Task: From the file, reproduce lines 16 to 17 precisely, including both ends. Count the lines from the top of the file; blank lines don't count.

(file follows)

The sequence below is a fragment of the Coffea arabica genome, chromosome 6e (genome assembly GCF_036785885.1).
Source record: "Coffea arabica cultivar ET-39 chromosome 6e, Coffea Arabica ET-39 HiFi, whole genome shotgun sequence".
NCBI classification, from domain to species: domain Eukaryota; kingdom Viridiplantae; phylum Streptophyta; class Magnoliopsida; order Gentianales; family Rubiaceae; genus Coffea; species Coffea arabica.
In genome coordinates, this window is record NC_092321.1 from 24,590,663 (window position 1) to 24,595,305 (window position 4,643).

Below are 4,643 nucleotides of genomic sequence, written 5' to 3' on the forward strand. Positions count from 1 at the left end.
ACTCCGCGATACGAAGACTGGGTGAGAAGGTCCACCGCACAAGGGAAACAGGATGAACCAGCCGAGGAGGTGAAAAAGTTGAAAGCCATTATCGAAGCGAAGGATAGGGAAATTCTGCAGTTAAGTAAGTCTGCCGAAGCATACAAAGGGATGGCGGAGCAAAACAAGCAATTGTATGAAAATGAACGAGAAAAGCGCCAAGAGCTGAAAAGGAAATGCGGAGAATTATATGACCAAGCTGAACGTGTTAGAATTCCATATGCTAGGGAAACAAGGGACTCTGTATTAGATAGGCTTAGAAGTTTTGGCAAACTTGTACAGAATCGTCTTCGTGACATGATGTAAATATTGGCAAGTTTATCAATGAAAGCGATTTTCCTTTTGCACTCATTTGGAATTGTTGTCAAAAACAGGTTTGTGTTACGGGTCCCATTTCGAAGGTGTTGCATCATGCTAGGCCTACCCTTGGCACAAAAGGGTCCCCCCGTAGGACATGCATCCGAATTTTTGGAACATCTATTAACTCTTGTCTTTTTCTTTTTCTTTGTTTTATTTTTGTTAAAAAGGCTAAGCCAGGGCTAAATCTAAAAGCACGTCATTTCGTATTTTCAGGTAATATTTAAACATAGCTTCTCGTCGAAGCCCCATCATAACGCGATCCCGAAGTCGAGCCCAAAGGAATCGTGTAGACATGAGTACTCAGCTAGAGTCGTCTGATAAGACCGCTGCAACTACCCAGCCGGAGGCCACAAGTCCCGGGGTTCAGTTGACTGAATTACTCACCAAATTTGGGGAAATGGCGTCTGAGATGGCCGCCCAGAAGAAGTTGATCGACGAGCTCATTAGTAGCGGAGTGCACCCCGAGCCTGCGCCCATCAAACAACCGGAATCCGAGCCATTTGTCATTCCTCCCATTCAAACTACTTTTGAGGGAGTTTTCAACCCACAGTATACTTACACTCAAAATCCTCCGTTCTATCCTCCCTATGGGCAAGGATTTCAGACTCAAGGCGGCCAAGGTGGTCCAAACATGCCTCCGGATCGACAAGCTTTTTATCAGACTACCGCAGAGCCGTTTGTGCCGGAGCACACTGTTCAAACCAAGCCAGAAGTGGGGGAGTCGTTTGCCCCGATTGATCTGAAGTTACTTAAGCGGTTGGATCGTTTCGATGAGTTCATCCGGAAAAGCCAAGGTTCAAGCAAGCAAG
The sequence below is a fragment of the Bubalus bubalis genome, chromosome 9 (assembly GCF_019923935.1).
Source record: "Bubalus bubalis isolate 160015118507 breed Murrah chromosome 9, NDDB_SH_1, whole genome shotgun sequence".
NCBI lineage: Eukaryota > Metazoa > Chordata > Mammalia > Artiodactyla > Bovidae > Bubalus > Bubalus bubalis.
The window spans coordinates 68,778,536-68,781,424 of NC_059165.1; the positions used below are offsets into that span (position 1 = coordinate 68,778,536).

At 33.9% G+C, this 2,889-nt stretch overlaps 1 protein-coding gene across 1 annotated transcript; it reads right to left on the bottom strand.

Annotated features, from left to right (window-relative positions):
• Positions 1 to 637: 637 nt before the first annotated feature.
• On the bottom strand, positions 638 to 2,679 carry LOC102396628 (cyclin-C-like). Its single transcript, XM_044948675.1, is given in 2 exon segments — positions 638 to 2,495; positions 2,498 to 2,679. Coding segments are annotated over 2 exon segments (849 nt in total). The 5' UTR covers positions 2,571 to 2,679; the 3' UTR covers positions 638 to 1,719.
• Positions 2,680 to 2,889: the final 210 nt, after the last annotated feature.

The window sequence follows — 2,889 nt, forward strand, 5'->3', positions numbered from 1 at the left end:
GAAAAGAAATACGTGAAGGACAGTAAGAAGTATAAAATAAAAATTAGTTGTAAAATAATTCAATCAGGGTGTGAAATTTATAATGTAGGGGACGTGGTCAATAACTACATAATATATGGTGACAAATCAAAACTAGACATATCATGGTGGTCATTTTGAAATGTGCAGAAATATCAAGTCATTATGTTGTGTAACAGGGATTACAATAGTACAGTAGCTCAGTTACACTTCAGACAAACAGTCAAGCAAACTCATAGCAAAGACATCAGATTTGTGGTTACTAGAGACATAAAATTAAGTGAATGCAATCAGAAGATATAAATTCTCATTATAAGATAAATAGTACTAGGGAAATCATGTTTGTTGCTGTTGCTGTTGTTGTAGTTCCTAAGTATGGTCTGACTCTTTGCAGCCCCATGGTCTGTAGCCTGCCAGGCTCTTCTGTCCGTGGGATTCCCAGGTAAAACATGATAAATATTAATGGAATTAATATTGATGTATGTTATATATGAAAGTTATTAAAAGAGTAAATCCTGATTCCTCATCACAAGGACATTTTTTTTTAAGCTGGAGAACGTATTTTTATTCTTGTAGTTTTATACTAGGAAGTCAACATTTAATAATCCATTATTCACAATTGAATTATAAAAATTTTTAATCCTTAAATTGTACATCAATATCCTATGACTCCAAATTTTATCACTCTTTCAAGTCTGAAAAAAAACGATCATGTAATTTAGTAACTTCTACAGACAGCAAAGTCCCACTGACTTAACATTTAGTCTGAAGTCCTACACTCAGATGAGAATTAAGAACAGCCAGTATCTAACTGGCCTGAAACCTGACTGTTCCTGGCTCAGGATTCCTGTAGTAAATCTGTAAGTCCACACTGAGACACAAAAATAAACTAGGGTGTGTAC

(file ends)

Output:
The window sequence follows — 2,889 nt, forward strand, 5'->3', positions numbered from 1 at the left end:
GAAAAGAAATACGTGAAGGACAGTAAGAAGTATAAAATAAAAATTAGTTGTAAAATAATTCAATCAGGGTGTGAAATTTATAATGTAGGGGACGTGGTCAATAACTACATAATATATGGTGACAAATCAAAACTAGACATATCATGGTGGTCATTTTGAAATGTGCAGAAATATCAAGTCATTATGTTGTGTAACAGGGATTACAATAGTACAGTAGCTCAGTTACACTTCAGACAAACAGTCAAGCAAACTCATAGCAAAGACATCAGATTTGTGGTTACTAGAGACATAAAATTAAGTGAATGCAATCAGAAGATATAAATTCTCATTATAAGATAAATAGTACTAGGGAAATCATGTTTGTTGCTGTTGCTGTTGTTGTAGTTCCTAAGTATGGTCTGACTCTTTGCAGCCCCATGGTCTGTAGCCTGCCAGGCTCTTCTGTCCGTGGGATTCCCAGGTAAAACATGATAAATATTAATGGAATTAATATTGATGTATGTTATATATGAAAGTTATTAAAAGAGTAAATCCTGATTCCTCATCACAAGGACATTTTTTTTTAAGCTGGAGAACGTATTTTTATTCTTGTAGTTTTATACTAGGAAGTCAACATTTAATAATCCATTATTCACAATTGAATTATAAAAATTTTTAATCCTTAAATTGTACATCAATATCCTATGACTCCAAATTTTATCACTCTTTCAAGTCTGAAAAAAAACGATCATGTAATTTAGTAACTTCTACAGACAGCAAAGTCCCACTGACTTAACATTTAGTCTGAAGTCCTACACTCAGATGAGAATTAAGAACAGCCAGTATCTAACTGGCCTGAAACCTGACTGTTCCTGGCTCAGGATTCCTGTAGTAAATCTGTAAGTCCACACTGAGACACAAAAATAAACTAGGGTGTGTAC